First let’s look at two photos of the EIFS siding prior to our repairs. At first glance it looks just fine, doesn’t it?
Let’s look further…………..
The product is also called synthetic stucco, and refers to a multi-layered exterior finish that’s been used in European construction since shortly after World War II, when contractors found it to be a good repair choice for buildings damaged during the war. The majority of repairs to European buildings were to structures constructed of stone, concrete, brick, or other similar, durable materials.
EIFS layers bond to form a covering that doesn’t breathe. That’s fine when no moisture is present behind the covering, but if moisture seeps in it can become trapped behind the layers. With no place to go, constant exposure to moisture can lead to wet rot in wood and other vulnerable materials within the home. What had worked well as an exterior shell for concrete and stone became a problem when used on wood. Moisture related problems led to individual and class action lawsuits by consumers.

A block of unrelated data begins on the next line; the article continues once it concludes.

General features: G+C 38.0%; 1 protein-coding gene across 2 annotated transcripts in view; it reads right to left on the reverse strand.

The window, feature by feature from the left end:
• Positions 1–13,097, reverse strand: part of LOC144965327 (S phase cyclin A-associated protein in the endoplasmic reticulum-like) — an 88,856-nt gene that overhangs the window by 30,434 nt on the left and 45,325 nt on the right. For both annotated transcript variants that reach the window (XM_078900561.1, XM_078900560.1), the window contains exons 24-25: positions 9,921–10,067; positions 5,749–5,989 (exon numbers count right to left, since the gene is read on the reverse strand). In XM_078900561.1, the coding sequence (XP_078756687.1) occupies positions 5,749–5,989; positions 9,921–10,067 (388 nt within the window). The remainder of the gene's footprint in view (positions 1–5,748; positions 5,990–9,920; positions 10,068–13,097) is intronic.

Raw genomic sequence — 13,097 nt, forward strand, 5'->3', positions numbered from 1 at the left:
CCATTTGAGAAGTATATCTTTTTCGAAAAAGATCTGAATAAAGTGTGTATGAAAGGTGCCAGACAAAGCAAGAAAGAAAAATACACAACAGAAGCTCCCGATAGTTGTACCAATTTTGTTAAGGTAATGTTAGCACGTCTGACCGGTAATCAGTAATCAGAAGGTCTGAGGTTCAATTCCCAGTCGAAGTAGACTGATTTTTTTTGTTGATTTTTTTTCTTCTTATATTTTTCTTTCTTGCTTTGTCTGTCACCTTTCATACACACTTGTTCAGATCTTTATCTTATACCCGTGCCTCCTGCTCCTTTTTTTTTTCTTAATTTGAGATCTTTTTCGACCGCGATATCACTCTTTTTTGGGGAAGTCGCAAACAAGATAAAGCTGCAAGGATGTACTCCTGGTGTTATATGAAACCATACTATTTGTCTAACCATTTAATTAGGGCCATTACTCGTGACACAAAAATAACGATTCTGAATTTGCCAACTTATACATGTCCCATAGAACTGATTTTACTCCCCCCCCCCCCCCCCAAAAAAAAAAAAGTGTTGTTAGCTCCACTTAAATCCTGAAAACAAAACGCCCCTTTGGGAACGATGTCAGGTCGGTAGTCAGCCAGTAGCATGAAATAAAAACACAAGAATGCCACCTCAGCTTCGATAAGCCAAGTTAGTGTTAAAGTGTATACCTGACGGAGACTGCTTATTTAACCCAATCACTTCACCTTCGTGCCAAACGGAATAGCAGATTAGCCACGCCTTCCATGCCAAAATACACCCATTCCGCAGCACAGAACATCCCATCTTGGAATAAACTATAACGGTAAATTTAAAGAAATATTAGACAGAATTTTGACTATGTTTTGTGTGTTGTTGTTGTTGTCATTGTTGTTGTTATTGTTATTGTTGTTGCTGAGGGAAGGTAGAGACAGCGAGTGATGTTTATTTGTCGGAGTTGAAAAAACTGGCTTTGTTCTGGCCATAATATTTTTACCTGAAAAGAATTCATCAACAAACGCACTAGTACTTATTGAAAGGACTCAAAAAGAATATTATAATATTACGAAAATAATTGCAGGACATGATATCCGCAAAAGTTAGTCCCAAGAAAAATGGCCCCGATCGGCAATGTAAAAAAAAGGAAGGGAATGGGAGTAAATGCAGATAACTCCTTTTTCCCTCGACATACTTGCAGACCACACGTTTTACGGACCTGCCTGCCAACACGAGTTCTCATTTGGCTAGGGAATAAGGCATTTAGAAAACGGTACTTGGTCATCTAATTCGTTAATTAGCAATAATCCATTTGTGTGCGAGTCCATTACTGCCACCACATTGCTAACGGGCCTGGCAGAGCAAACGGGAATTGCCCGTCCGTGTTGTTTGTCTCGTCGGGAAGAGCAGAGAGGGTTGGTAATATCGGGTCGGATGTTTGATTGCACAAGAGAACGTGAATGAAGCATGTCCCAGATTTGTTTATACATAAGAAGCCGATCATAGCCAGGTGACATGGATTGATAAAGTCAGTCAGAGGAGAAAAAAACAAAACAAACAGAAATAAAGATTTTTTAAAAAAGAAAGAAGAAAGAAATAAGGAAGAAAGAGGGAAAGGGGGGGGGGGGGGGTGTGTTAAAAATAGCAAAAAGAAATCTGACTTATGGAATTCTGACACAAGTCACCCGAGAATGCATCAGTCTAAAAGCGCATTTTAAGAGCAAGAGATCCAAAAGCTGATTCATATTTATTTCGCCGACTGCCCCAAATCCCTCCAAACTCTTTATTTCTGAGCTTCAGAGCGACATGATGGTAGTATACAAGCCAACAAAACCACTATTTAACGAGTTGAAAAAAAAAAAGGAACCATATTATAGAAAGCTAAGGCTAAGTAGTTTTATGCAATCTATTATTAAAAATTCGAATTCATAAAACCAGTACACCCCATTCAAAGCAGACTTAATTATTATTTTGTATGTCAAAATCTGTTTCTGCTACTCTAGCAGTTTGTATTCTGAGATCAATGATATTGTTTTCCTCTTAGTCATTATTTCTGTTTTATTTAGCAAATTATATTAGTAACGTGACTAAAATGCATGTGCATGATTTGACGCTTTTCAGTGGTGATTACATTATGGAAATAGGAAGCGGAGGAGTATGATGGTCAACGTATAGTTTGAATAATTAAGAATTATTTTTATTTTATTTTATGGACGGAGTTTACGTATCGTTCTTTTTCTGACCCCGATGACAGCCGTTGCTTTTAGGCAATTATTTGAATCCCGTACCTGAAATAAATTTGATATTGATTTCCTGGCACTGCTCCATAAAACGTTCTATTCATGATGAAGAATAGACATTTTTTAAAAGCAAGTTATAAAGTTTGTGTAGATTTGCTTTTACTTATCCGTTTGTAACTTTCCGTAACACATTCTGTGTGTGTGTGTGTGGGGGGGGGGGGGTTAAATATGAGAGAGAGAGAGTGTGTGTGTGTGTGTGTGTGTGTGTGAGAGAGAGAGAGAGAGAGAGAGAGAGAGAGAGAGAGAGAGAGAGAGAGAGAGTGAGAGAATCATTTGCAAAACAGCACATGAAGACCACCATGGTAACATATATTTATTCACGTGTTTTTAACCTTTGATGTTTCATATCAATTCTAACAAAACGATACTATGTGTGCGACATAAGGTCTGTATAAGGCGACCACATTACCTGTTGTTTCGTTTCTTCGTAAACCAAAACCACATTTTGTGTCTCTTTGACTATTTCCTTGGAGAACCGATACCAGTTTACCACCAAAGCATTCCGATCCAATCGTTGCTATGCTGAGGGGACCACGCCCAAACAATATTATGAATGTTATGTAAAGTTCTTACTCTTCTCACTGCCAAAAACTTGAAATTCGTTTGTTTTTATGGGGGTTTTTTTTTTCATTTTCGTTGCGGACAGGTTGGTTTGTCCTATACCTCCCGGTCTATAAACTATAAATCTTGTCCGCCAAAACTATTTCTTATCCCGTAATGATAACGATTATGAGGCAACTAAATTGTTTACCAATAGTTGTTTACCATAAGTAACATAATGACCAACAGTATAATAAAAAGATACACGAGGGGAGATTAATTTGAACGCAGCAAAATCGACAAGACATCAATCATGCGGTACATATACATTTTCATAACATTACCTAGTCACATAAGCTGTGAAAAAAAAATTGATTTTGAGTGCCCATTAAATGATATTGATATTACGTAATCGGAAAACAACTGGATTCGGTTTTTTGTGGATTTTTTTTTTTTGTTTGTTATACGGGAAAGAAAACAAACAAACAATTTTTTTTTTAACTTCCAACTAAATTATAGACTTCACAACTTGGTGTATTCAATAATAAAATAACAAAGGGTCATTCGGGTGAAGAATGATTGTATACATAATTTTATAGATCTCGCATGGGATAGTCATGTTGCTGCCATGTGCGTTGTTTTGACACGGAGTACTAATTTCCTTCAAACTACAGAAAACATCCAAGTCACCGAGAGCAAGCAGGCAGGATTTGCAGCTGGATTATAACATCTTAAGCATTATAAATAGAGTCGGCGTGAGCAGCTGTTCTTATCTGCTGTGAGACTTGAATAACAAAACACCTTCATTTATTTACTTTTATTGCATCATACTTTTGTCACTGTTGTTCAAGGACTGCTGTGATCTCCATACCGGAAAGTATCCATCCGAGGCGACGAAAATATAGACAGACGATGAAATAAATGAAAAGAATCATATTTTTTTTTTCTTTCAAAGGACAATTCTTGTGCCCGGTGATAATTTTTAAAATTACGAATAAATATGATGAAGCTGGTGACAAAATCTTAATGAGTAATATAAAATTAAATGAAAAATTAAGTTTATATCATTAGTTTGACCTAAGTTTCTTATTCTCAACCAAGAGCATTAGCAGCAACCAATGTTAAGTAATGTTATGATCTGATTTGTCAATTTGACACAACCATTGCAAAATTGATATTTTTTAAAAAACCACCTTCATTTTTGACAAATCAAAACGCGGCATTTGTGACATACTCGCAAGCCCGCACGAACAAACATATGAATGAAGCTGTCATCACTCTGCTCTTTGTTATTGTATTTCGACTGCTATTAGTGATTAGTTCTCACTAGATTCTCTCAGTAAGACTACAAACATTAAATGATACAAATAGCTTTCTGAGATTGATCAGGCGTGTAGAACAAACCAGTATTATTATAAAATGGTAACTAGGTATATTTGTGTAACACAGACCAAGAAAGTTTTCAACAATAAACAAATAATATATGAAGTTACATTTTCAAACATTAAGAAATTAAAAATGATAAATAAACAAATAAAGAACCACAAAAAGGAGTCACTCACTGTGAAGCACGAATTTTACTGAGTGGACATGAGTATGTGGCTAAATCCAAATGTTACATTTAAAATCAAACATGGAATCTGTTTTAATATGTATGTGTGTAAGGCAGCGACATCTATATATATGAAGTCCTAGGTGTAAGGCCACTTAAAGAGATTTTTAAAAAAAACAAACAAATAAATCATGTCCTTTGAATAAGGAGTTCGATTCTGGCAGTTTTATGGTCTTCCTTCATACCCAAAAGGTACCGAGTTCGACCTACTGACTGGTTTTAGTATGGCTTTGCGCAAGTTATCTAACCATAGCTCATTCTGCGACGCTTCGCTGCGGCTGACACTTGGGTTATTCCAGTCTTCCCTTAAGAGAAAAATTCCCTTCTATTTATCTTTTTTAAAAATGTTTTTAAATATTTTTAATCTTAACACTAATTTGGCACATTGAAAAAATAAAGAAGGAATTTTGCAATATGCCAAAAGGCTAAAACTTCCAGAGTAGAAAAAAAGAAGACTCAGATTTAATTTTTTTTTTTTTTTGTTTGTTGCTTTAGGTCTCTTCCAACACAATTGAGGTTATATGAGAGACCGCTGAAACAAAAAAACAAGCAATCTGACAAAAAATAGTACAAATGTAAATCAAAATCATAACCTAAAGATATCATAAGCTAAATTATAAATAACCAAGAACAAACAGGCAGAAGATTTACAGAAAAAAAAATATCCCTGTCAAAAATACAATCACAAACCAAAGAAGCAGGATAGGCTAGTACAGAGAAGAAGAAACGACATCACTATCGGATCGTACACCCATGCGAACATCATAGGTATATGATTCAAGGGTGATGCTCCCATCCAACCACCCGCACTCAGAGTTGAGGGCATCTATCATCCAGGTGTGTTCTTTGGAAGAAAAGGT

Our job was to totally eliminate the original EIFS application and repair the scattered pockets of rot. We then needed to design and install its replacement and we settled upon a combination of cultured stone and HardiPlank siding to dress up this lakefront home.
Check out the slideshow that follows for the finished look after we did our magic…